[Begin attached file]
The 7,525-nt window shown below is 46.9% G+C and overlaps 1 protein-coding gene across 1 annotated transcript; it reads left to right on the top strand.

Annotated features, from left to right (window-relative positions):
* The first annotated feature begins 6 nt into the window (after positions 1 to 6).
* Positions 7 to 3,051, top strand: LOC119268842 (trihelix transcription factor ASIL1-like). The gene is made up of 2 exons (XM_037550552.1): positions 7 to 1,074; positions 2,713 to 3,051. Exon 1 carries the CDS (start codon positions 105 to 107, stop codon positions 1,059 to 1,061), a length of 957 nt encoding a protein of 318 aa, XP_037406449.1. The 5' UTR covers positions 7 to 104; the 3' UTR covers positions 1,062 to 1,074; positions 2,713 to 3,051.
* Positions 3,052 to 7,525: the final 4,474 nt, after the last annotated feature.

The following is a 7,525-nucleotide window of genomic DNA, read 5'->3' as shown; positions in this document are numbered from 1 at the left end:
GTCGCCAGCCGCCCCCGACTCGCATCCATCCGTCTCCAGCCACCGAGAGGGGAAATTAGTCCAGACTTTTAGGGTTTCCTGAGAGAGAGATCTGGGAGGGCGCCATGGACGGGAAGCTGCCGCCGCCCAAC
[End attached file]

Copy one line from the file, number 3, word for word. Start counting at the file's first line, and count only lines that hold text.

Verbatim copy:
* The first annotated feature begins 6 nt into the window (after positions 1 to 6).